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I was going through great articles on C++ POD, Trivial and Standard Layout classes One property I haven't clearly understood about standard layout is the following:-

 A standard layout has no base classes of the same type as the first 
    non-static data member

So the following will not be a Standard Layout as it has the first member same as the base class

struct NonStandardLayout3 : StandardLayout1 {
    StandardLayout1 x; // first member cannot be of the same type as base
};

But performance-wise and property-wise how is the above struct any different than

struct StandardLayout5 : StandardLayout1 {
    int x;
    StandardLayout1 y; // can have members of base type if they're not the first   
};

which is the correction of the one above this.

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Related post. –  legends2k Jan 8 at 13:19

1 Answer 1

up vote 14 down vote accepted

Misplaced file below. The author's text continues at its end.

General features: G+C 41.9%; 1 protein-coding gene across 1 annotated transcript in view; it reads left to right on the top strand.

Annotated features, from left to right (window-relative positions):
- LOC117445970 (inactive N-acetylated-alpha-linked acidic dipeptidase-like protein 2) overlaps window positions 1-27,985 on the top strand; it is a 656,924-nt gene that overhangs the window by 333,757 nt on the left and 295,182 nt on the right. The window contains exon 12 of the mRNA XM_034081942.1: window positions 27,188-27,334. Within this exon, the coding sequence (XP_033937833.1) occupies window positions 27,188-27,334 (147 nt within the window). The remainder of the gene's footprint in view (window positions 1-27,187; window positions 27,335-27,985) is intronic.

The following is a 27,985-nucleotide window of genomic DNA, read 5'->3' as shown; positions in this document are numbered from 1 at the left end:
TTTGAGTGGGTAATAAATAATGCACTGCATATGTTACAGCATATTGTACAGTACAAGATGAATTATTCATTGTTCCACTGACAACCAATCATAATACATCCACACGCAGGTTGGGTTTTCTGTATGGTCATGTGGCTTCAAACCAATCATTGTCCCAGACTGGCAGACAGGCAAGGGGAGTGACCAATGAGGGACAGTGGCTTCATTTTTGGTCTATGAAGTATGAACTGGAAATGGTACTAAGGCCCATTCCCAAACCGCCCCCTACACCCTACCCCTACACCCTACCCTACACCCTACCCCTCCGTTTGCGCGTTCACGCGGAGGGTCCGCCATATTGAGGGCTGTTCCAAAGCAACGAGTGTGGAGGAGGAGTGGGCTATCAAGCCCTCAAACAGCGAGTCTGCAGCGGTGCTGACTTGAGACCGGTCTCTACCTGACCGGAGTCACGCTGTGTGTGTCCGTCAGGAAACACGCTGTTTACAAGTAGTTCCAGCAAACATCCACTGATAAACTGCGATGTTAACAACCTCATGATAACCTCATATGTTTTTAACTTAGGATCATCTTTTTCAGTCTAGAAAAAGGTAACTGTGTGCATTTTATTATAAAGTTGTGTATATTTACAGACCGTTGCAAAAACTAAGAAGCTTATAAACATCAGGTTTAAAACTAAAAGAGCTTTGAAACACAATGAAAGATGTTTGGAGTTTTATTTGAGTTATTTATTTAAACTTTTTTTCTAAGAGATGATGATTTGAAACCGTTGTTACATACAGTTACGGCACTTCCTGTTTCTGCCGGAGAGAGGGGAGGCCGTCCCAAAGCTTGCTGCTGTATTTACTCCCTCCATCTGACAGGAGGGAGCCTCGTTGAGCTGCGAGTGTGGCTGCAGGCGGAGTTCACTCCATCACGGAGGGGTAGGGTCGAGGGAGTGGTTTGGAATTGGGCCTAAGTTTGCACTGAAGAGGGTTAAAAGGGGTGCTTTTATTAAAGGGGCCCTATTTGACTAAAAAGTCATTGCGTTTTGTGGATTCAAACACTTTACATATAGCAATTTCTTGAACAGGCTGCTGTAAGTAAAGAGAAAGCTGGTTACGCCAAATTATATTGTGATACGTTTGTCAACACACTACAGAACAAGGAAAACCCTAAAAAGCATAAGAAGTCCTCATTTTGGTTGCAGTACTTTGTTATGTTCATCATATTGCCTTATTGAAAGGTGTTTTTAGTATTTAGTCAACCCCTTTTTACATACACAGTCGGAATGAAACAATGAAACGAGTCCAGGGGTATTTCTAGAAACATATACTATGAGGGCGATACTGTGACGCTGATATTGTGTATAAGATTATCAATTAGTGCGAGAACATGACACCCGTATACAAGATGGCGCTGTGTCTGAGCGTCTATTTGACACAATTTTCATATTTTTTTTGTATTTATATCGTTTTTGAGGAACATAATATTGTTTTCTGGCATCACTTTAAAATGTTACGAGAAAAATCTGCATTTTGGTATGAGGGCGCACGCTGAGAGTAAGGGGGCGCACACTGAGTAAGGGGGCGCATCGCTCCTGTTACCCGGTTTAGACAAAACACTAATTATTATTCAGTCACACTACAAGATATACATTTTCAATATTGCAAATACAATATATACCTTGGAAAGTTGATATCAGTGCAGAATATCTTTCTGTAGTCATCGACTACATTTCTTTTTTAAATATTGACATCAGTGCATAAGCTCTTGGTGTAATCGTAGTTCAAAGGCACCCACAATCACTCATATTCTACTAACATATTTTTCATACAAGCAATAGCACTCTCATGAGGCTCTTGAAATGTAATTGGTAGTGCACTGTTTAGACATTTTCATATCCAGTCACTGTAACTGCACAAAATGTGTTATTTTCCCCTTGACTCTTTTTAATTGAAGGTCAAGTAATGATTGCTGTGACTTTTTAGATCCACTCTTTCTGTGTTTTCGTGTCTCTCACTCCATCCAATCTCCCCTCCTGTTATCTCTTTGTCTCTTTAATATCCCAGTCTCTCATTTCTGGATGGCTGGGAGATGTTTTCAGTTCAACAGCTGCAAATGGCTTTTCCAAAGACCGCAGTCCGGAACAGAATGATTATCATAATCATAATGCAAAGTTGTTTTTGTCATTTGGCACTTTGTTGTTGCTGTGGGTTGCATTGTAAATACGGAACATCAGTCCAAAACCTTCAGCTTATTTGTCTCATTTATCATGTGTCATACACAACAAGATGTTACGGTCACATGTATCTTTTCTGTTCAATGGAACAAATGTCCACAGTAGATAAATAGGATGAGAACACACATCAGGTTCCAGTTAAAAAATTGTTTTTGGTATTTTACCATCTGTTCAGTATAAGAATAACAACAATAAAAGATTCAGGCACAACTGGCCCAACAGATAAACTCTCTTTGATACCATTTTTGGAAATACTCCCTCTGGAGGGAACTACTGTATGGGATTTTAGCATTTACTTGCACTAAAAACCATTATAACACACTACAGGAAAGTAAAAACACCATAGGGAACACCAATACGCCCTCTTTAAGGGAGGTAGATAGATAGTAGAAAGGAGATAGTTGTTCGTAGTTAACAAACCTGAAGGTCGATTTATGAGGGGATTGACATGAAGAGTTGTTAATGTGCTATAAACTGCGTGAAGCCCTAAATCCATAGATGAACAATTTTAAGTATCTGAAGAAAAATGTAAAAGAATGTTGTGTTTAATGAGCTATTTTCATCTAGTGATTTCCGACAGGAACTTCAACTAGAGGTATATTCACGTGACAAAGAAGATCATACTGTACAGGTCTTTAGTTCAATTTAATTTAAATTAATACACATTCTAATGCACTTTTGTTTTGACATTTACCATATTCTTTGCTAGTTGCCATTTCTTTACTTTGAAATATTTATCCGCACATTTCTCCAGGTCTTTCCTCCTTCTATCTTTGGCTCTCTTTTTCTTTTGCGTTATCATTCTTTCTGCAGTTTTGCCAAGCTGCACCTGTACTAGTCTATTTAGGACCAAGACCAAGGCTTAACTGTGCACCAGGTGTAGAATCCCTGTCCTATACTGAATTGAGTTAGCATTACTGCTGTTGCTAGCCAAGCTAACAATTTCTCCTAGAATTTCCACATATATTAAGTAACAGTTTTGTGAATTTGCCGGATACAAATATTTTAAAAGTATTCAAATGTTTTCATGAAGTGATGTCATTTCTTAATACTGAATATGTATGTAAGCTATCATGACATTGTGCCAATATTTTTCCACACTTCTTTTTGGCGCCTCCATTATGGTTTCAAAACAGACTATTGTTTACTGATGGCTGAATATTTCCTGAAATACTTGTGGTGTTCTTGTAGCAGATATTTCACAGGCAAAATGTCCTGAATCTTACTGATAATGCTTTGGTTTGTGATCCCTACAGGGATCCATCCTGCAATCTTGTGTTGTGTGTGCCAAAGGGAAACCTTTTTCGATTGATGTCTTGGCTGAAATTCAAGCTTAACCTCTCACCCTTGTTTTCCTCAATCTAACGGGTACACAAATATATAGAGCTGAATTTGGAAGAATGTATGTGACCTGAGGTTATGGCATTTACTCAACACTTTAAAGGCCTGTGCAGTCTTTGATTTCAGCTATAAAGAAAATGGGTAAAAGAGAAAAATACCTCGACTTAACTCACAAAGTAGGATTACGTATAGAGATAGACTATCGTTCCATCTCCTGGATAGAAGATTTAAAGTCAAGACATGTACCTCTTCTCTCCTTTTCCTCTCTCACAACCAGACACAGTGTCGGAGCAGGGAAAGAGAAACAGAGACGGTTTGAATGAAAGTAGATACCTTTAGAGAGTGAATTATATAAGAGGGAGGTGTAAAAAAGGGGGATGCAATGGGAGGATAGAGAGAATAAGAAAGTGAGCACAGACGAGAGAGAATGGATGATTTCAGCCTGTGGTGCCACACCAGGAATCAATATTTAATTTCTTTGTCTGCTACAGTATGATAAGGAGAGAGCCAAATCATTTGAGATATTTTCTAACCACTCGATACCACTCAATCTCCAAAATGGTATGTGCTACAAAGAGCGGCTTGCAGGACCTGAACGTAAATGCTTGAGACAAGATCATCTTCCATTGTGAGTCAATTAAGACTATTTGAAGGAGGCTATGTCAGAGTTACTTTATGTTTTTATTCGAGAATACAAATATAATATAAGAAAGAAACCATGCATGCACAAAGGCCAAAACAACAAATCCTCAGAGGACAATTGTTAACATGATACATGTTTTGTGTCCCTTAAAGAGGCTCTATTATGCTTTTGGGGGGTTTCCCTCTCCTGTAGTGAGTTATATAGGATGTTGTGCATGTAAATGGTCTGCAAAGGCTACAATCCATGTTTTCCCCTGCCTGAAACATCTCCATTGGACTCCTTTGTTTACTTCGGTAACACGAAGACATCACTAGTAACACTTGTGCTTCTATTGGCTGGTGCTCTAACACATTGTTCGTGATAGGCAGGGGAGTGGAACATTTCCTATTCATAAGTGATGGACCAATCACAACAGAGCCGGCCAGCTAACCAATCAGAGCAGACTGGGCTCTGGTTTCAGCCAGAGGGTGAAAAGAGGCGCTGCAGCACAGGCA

The reason is that standard layout types effectively mandate the "empty base class optimization" where base classes with no data members take up no space and have the same address as the first data member (if any) of the derived class.

However, attempting doing this when the base class has the same type as the first data member violates the C++ memory model which requires that distinct objects of the same type must have distinct addresses.

From ISO/IEC 14882:2011 1.8 [intro.object]/6:

Two objects that are not bit-fields may have the same address if one is a subobject of the other, or if at least one is a base class subobject of zero size and they are of different types; otherwise, they shall have distinct addresses

effectively mandating the empty base class, 9.2 [class.mem] /20:

A pointer to a standard-layout struct object, suitably converted using a reinterpret_cast, points to its initial member (or if that member is a bit-field, then to the unit in which it resides) and vice versa.

It would be impossible for the following types (Type1 and Type2) to be layout-compatible (although they would otherwise be standard-layout classes) without this restriction.

struct S1 {};
struct S2 {};

struct Type1 : S1 {
    S1 s;
    int k;
};

struct Type2 : S1 {
    S2 s;
    int m;
};
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3  
This is exactly what the footnote for this rule at §9/7 says too: "[This rule] ensures that two subobjects that have the same class type and that belong to the same most derived object are not allocated at the same address" –  James McNellis Jul 2 '12 at 20:24

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